Ridsdale era led to Leeds decline, insists Blackwell

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The Independent Online

The under-fire Leeds manager Kevin Blackwell has reopened old wounds by blaming his side's dreadful run of form on the ill-fated Peter Ridsdale era.

Blackwell's position became ever more perilous after Wednesday's morale-sapping 3-0 home defeat by resurgent Sunderland. It was Leeds' third straight home loss and condemned them to their lowest league position since 31 August, 1985 leaving fans again calling for Blackwell's head on Wednesday night.

But the Leeds manager, who took over following relegation from the Premiership in 2004, insists his hands are tied. Although Ken Bates' takeover in January 2005 transformed the club's finances, there is little or no money available to fund the loan signings which Blackwell needs to offset his side's injury list.

"The squad is paper-thin and we've been trying to bring in loan signings, but the chairman says the finances at the moment are quite tight," he said. "Two years ago, we didn't have a team to start with and we haven't been afforded the finances to develop the club as I would like it to. As a manager, it frustrates me - and it's very difficult to accept - but you have to.

"This isn't about Kevin Blackwell; this is about the safety of Leeds United Football Club. That's what I did when I came in to save the club. But we haven't been able to strengthen in the areas that we knew we needed to because we have a financial burden at the football club which needs to be addressed." The "financial burden" Blackwell refers to is the debt with which Leeds became saddled following the overspending of Ridsdale's tenure which drove the club to the brink of liquidation.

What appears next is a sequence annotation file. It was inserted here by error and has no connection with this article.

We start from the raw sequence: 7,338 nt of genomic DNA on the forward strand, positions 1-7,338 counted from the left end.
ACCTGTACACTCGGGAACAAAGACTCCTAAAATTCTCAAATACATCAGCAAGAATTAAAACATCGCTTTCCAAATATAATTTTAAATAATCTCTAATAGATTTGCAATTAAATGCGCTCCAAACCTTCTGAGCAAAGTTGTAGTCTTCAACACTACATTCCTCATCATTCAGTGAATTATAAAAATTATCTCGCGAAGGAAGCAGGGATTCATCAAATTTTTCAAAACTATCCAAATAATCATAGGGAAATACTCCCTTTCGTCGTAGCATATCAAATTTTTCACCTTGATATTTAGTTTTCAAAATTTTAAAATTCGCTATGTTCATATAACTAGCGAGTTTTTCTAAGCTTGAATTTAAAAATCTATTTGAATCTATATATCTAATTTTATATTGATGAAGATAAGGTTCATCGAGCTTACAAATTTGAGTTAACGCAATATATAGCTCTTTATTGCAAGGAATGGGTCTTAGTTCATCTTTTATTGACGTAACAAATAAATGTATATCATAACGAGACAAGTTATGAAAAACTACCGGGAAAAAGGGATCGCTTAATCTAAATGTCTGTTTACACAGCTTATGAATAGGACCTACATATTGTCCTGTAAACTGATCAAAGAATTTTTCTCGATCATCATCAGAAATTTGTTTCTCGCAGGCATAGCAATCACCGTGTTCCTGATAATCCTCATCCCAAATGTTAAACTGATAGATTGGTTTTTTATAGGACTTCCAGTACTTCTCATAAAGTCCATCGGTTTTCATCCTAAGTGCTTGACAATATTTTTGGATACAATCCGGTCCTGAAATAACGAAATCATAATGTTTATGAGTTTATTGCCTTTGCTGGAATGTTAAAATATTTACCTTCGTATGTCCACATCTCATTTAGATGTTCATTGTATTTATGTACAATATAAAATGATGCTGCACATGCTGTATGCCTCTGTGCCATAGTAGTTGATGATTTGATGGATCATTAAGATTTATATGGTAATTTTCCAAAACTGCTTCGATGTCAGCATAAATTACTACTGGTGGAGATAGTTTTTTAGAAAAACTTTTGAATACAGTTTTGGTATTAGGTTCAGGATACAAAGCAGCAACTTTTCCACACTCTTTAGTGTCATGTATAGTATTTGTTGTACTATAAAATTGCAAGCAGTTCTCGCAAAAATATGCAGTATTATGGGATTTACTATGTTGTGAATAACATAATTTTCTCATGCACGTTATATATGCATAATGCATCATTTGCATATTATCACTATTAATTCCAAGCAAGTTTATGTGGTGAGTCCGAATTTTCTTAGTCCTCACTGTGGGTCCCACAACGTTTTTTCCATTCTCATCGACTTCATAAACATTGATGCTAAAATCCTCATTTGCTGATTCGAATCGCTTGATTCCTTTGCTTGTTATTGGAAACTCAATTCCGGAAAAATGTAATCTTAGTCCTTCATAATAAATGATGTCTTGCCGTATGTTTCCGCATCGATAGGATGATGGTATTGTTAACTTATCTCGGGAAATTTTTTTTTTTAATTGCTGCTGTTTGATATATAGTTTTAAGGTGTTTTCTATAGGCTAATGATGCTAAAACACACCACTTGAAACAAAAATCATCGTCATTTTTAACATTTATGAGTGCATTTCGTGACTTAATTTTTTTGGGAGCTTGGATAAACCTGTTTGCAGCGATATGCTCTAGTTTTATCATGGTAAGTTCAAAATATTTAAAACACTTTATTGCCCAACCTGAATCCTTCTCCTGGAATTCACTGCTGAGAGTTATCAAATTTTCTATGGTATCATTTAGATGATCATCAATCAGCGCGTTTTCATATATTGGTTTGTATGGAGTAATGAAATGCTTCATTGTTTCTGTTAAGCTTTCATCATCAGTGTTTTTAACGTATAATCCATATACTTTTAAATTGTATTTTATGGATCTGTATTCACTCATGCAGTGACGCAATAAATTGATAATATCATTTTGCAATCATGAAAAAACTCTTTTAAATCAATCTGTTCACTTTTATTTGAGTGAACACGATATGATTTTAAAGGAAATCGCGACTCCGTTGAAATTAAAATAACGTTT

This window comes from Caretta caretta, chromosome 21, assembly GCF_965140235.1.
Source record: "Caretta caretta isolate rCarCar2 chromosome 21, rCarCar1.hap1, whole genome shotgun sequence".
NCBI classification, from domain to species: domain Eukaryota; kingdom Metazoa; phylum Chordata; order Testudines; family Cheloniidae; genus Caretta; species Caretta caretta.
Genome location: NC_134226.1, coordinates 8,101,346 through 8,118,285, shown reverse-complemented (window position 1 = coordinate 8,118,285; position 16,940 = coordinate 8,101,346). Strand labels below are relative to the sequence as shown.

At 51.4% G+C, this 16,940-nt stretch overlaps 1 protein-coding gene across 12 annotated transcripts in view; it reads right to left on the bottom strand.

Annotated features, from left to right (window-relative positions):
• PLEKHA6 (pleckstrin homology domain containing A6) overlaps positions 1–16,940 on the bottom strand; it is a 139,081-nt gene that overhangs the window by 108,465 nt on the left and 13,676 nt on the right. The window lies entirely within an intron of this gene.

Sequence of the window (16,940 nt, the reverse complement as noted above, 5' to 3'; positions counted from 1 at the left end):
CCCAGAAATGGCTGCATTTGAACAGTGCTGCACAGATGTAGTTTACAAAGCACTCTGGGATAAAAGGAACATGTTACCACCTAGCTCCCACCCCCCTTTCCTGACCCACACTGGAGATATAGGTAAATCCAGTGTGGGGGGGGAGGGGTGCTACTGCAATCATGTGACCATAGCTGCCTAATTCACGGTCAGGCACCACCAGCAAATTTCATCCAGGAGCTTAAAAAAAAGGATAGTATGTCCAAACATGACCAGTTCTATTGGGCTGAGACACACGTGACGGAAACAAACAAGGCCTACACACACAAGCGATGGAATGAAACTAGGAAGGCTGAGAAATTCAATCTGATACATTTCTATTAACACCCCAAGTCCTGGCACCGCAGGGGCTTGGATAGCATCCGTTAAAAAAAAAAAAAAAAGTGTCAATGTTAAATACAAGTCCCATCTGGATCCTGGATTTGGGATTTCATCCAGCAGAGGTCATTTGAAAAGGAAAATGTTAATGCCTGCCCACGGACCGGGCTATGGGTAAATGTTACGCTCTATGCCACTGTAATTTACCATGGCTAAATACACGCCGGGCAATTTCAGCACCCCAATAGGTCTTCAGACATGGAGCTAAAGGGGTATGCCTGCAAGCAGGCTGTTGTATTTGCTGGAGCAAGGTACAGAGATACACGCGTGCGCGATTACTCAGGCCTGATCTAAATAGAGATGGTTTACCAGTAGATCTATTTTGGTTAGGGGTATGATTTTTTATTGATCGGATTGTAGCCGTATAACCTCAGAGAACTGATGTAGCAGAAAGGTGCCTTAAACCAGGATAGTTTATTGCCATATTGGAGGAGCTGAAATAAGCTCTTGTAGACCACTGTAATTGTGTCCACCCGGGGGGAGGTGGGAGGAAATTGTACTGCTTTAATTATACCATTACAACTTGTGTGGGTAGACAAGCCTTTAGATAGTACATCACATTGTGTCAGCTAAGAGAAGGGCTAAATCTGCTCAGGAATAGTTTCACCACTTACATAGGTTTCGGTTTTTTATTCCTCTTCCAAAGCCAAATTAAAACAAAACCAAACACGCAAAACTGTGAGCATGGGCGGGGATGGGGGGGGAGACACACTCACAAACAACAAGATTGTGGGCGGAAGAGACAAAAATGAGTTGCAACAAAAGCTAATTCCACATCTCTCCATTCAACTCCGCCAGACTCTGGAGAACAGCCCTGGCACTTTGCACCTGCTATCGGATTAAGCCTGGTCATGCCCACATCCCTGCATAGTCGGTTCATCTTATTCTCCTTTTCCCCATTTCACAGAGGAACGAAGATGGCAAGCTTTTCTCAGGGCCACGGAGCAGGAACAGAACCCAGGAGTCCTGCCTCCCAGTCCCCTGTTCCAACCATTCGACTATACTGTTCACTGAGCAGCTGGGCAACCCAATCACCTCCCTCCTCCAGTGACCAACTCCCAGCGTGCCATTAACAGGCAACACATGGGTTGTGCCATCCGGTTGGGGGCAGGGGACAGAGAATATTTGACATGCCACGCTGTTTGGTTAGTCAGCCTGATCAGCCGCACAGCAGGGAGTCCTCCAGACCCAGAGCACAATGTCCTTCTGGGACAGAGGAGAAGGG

Blackwell said last week that the debt could be reduced from £121m to as little as £4m within a year. In the mean time, he is being forced to work on a shoestring after last season's play-off final defeat against Watford. He spent little money during the summer and saw striker Rob Hulse sold to Sheffield United for £2m.

But Leeds supporters are showing little sympathy for his plight and chants of "Blackwell, time to go" again rang out around Elland Road for the second time in four days on Wednesday.

"I'm going to keep on doing my job and I've already turned this club around from nothing," Blackwell said. "If you look where we've come from, with no players, then I think I can turn this around - no problem.

"I think the fans are fed up with what has happened at Leeds. They can see a situation at Sunderland, where someone comes along and pumps millions into the club - and they think 'why can't it be us?' They've had four or five years of being kicked where it hurts and they've seen their best players being sold."

He added: "I think the fans need to know the real truth about this football club - but I don't think it will come out in the short term. I think in the long term people will realise what a good job has been done at this football club."